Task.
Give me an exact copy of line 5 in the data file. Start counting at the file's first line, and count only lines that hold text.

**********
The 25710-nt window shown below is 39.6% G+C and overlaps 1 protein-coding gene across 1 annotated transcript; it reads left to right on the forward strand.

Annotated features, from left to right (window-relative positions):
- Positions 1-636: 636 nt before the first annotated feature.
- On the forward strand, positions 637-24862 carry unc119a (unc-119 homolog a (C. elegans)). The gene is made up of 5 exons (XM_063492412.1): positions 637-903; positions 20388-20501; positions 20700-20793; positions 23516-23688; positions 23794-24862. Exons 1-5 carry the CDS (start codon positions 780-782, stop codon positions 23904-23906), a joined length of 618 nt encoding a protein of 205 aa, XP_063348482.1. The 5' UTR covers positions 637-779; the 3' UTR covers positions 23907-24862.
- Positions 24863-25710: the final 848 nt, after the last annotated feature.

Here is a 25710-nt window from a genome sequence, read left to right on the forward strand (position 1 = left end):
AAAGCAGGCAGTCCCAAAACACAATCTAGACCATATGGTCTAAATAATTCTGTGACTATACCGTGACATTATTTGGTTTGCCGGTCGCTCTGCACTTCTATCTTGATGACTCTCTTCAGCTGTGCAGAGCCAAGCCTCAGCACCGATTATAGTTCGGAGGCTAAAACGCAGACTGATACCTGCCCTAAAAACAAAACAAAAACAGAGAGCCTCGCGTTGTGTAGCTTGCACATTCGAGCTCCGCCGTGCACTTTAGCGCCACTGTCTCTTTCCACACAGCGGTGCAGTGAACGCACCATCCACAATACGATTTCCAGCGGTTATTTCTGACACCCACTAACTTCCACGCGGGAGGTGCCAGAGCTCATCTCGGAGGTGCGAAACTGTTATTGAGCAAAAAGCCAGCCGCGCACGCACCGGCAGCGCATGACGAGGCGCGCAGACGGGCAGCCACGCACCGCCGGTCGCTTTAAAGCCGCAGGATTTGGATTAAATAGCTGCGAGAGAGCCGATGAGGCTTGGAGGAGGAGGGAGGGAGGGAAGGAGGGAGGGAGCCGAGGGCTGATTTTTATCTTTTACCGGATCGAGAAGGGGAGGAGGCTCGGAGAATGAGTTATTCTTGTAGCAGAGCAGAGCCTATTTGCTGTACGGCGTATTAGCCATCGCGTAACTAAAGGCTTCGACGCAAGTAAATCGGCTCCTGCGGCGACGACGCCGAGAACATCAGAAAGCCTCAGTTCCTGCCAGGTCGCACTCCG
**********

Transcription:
- Positions 24863-25710: the final 848 nt, after the last annotated feature.